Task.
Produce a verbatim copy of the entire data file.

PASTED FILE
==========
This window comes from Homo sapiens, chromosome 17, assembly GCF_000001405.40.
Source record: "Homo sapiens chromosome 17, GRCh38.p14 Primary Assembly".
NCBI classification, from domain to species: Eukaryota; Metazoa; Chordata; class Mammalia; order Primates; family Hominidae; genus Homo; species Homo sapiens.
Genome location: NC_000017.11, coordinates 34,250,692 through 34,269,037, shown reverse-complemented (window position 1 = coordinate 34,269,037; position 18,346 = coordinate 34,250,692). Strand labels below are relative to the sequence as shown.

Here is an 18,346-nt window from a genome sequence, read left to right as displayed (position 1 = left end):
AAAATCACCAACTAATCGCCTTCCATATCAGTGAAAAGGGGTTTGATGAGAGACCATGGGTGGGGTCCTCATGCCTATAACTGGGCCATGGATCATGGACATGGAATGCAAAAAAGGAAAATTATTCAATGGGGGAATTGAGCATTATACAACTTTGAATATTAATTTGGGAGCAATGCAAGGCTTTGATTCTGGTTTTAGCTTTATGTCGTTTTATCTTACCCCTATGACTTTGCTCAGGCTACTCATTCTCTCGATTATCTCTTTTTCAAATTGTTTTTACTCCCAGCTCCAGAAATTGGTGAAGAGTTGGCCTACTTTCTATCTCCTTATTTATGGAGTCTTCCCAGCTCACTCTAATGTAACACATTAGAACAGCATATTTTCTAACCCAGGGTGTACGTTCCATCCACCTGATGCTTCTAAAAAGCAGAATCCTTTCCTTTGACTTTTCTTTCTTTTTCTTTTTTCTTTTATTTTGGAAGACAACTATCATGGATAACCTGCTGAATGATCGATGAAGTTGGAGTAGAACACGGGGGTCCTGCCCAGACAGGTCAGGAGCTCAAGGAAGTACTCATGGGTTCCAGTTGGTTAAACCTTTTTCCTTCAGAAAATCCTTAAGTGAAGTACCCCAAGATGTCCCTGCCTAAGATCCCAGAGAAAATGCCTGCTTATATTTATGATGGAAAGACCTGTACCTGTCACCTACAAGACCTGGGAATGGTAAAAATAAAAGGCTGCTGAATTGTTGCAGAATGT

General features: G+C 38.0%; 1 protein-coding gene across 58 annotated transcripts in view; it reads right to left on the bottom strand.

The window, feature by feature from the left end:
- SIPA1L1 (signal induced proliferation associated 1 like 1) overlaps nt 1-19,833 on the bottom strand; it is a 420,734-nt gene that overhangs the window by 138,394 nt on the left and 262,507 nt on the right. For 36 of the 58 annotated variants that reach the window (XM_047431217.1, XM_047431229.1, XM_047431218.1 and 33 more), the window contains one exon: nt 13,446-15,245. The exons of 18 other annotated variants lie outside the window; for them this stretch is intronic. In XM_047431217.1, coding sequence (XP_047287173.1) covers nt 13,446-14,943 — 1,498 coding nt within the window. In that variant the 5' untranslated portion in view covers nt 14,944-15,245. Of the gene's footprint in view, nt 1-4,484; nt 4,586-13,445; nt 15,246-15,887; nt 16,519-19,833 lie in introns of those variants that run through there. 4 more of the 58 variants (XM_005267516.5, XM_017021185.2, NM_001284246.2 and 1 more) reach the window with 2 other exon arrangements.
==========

This window comes from Homo sapiens, chromosome 17, assembly GCF_000001405.40.
Source record: "Homo sapiens chromosome 17, GRCh38.p14 Primary Assembly".
NCBI classification, from domain to species: Eukaryota; Metazoa; Chordata; class Mammalia; order Primates; family Hominidae; genus Homo; species Homo sapiens.
Genome location: NC_000017.11, coordinates 34,250,692 through 34,269,037, shown reverse-complemented (window position 1 = coordinate 34,269,037; position 18,346 = coordinate 34,250,692). Strand labels below are relative to the sequence as shown.

Here is an 18,346-nt window from a genome sequence, read left to right as displayed (position 1 = left end):
AAAATCACCAACTAATCGCCTTCCATATCAGTGAAAAGGGGTTTGATGAGAGACCATGGGTGGGGTCCTCATGCCTATAACTGGGCCATGGATCATGGACATGGAATGCAAAAAAGGAAAATTATTCAATGGGGGAATTGAGCATTATACAACTTTGAATATTAATTTGGGAGCAATGCAAGGCTTTGATTCTGGTTTTAGCTTTATGTCGTTTTATCTTACCCCTATGACTTTGCTCAGGCTACTCATTCTCTCGATTATCTCTTTTTCAAATTGTTTTTACTCCCAGCTCCAGAAATTGGTGAAGAGTTGGCCTACTTTCTATCTCCTTATTTATGGAGTCTTCCCAGCTCACTCTAATGTAACACATTAGAACAGCATATTTTCTAACCCAGGGTGTACGTTCCATCCACCTGATGCTTCTAAAAAGCAGAATCCTTTCCTTTGACTTTTCTTTCTTTTTCTTTTTTCTTTTATTTTGGAAGACAACTATCATGGATAACCTGCTGAATGATCGATGAAGTTGGAGTAGAACACGGGGGTCCTGCCCAGACAGGTCAGGAGCTCAAGGAAGTACTCATGGGTTCCAGTTGGTTAAACCTTTTTCCTTCAGAAAATCCTTAAGTGAAGTACCCCAAGATGTCCCTGCCTAAGATCCCAGAGAAAATGCCTGCTTATATTTATGATGGAAAGACCTGTACCTGTCACCTACAAGACCTGGGAATGGTAAAAATAAAAGGCTGCTGAATTGTTGCAGAATGT

General features: G+C 38.0%; 1 protein-coding gene across 58 annotated transcripts in view; it reads right to left on the bottom strand.

The window, feature by feature from the left end:
- SIPA1L1 (signal induced proliferation associated 1 like 1) overlaps nt 1-19,833 on the bottom strand; it is a 420,734-nt gene that overhangs the window by 138,394 nt on the left and 262,507 nt on the right. For 36 of the 58 annotated variants that reach the window (XM_047431217.1, XM_047431229.1, XM_047431218.1 and 33 more), the window contains one exon: nt 13,446-15,245. The exons of 18 other annotated variants lie outside the window; for them this stretch is intronic. In XM_047431217.1, coding sequence (XP_047287173.1) covers nt 13,446-14,943 — 1,498 coding nt within the window. In that variant the 5' untranslated portion in view covers nt 14,944-15,245. Of the gene's footprint in view, nt 1-4,484; nt 4,586-13,445; nt 15,246-15,887; nt 16,519-19,833 lie in introns of those variants that run through there. 4 more of the 58 variants (XM_005267516.5, XM_017021185.2, NM_001284246.2 and 1 more) reach the window with 2 other exon arrangements.